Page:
Peter Elsass - Interview


Peter Elsass – psychologist, Ph.D., professor,  author, film maker, university teacher in health psychology, psychotherapy and cultural psychology. Recently Peter has published several articles, TV documentaries and books on Buddhism and meditation, including the book “Buddhas Veje”.

Spirituality and meditation have become strong trends or cultural factors in the last few decades. I think this is an important development that makes a difference for our chance of living good and meaningful lives in the future. But it doesn’t come without inherent problems and difficulties, and I think a central task for a contemplative folk high school would be shedding light on them. I will focus on two of those.

First, there is the way that mindfulness and meditation gets imported into therapeutic, pedagogical and management projects as if they were therapeutic ready-made solutions for clinical issues and life crises, or perhaps a kind of wellness. But perhaps it is more the case that meditation and spirituality enables us to ask what it really means to be well or be happy. Bringing it to a head, meditation and spirituality may really be enabling us to have more meaningful crises, rather than solve or remove them. If we wish to understand what meditation and spirituality is, we should probably be as concerned with understanding this kind of existential process as we are with documenting how effectively we can reduce various forms of pain or trouble or enhance performance.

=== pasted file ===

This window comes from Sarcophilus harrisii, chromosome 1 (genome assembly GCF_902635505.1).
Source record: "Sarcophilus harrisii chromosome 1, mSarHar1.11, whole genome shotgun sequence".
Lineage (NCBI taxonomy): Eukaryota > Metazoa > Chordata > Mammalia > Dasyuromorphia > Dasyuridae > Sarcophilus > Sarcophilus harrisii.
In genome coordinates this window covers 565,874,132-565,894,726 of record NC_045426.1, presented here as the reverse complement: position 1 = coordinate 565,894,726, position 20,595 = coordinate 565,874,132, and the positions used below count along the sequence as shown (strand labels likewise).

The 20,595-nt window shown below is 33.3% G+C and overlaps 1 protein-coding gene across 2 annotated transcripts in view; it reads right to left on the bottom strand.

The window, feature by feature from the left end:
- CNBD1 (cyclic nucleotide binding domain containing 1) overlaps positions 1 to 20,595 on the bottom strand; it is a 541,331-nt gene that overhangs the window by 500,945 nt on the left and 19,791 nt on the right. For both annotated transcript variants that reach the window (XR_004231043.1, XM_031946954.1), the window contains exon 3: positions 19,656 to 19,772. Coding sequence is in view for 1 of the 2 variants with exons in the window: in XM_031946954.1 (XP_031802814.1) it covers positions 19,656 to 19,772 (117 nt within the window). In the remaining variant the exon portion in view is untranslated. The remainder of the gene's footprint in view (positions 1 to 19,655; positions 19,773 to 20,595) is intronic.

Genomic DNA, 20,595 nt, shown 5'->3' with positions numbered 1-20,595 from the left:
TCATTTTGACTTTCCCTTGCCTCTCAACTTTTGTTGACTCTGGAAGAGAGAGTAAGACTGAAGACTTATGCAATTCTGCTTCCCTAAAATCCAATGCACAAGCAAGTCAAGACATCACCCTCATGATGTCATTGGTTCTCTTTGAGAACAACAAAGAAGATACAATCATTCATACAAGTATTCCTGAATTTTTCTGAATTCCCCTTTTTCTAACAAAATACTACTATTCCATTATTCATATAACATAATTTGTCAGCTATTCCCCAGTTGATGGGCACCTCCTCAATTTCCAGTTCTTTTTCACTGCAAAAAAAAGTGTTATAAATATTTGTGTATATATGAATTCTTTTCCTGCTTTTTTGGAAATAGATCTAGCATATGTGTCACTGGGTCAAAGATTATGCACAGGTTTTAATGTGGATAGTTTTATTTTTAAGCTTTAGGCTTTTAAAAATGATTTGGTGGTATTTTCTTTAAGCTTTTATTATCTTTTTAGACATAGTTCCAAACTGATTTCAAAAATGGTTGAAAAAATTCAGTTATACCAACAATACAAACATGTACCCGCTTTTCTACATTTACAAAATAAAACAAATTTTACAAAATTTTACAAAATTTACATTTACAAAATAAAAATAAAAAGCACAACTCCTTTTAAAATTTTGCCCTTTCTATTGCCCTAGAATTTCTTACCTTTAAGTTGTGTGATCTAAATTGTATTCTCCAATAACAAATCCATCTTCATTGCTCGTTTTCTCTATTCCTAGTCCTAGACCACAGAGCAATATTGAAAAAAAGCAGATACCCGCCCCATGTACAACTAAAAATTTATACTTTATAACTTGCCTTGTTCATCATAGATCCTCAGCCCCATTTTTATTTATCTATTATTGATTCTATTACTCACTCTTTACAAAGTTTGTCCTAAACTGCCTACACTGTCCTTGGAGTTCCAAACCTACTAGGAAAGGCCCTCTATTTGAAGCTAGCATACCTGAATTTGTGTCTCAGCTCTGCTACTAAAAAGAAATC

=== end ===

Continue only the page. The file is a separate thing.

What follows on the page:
…meditation and spirituality may really be enabling us to have more meaningful crises, rather than solving or removing them?

Second, there is the discussion of how one “translates” an entire spiritual practice and its meaning from one culture to another – and the kinds of frameworks and contexts it is transplanted into. For instance, I am very interested in the ways mindfulness is “colored” through alliances with cognitive psychology. Would it look different – and open other possibilities – if it had been humanistic psychology or psychoanalysis that was the framework and dialogue partner?

In my own work, I have mainly been engaging with these things in a cultural-anthropological way. In an important sense this is a second-hand perspective – not in the sense of indifference of absolute objectivity, but as a certain subjectivity where you can remain interested and attentive to inherent crises and contrasts in the phenomena. An mindful and critical dialogue in this sense is an important contribution that western science can give to spiritual practices inspired by the east. Perhaps as important as documenting clinical effectiveness.

This kind of scientific reflection is what I would like to contribute to the folk high school experiment at Gomde, as best as I can. I will approach it and unfold it though concrete examples from my clinical experience as well as from interviews with lamas, monks, nuns, and mindfulness teachers.